Wandering along on our #NatureDoodlewash hike, I’ve stumbled across this little praying mantis. These are odd little creatures that are often hard to spot as their body shape and colors make them blend in with the plants or tree bark around them. Though their big bug eyes provide them with binocular vision, they apparently only have one ear, so they can’t discriminate the direction or frequency of sound. Also, this ear is weirdly located on their belly just in front of their back legs. This makes me think how bizarre it would be if that were the case for humans. At best, one would certainly not want to be caught whispering in public.
The weirdest thing about the praying mantis is its penchant for cannibalistic sex. The female will sometimes eat the head of the male while they are copulating and sometimes, more horrifyingly, even before they begin. But it turns out the male is actually a better lover without a brain to control his inhibitions and as a bonus his body provides nourishment for monster mom. While fairly common in artificial laboratory settings, it’s estimated that the ladies only eat their dates about 30% of the time in a natural setting. Still not super great odds if one is a mantis bachelor.
Of course, the name comes from their front legs that they hold upright as if in prayer. For all bees and other small insects reading this, please don’t be fooled by this angelic pose. This is simply the stance they take while waiting for prey so they can lash out with lightening speed and grab some dinner. Larger versions of this rather deadly predator can eat frogs, lizards and even birds. Wow, these things are starting to make spiders look friendly! There you have it though. The rather odd world of the surprisingly vicious praying mantis.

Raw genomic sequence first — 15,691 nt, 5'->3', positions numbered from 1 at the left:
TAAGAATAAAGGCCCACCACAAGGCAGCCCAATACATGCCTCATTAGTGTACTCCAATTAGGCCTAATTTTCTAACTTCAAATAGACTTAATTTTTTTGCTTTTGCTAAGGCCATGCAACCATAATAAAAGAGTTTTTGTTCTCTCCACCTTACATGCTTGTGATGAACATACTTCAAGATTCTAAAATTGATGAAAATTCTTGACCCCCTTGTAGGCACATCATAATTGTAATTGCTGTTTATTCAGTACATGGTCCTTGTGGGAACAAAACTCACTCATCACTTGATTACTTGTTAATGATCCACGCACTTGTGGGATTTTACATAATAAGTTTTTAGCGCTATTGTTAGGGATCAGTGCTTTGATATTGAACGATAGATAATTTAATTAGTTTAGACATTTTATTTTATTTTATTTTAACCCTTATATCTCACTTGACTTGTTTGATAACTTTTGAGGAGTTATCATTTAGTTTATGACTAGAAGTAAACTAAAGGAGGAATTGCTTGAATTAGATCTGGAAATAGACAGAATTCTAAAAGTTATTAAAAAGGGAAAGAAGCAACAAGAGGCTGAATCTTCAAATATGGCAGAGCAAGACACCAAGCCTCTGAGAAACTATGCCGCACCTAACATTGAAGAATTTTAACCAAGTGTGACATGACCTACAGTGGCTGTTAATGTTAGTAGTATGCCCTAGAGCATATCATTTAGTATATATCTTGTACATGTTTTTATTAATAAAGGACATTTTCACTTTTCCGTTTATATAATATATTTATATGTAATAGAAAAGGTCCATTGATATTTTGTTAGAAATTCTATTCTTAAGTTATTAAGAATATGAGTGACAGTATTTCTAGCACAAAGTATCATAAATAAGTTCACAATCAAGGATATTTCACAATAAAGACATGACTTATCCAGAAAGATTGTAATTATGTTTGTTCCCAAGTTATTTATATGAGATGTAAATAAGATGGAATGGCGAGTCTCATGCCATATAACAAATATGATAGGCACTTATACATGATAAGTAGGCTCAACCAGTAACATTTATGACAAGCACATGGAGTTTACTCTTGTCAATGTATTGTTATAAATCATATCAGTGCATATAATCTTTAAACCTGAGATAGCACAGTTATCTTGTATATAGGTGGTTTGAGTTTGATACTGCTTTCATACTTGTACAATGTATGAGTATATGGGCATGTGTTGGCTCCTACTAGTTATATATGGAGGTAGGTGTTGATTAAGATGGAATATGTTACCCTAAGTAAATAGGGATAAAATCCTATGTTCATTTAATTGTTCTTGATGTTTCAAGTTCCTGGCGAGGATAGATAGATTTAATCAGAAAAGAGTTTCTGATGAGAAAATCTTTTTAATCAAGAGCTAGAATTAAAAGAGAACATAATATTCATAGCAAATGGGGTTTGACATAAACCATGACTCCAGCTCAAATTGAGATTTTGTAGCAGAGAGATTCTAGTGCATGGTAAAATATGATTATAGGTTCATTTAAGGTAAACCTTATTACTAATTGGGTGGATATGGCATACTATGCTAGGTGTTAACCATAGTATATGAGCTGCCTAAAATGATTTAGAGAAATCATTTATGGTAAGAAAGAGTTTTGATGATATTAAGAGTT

Join me throughout the month of June on a virtual nature hike! Show everyone what you love most in nature with a watercolor sketch or painting and tag your images #NatureDoodlewash so we can all enjoy it with you! I’ll create a featured artist gallery of our global hike at the end of the month!
About the Doodlewash
M. Graham watercolors: Gamboge, Azo Orange, Permanent Green Pale, Ultramarine Blue, Burnt Sienna and Neutral Tint. Lamy Safari Al Star pens with Platinum Carbon sepia and black ink in a 5″ x 8″ 140 lb. (300 gsm) Pentalic Aqua Journal
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Creator of Doodlewash®, founder of World Watercolor Month (July), World Watercolor Group™, and host of the Sketching Stuff Podcast. Sharing daily watercolor illustrations and stories while proudly featuring talented artists from all over the world! If you’d like to be a guest artist on Doodlewash.com, contact me!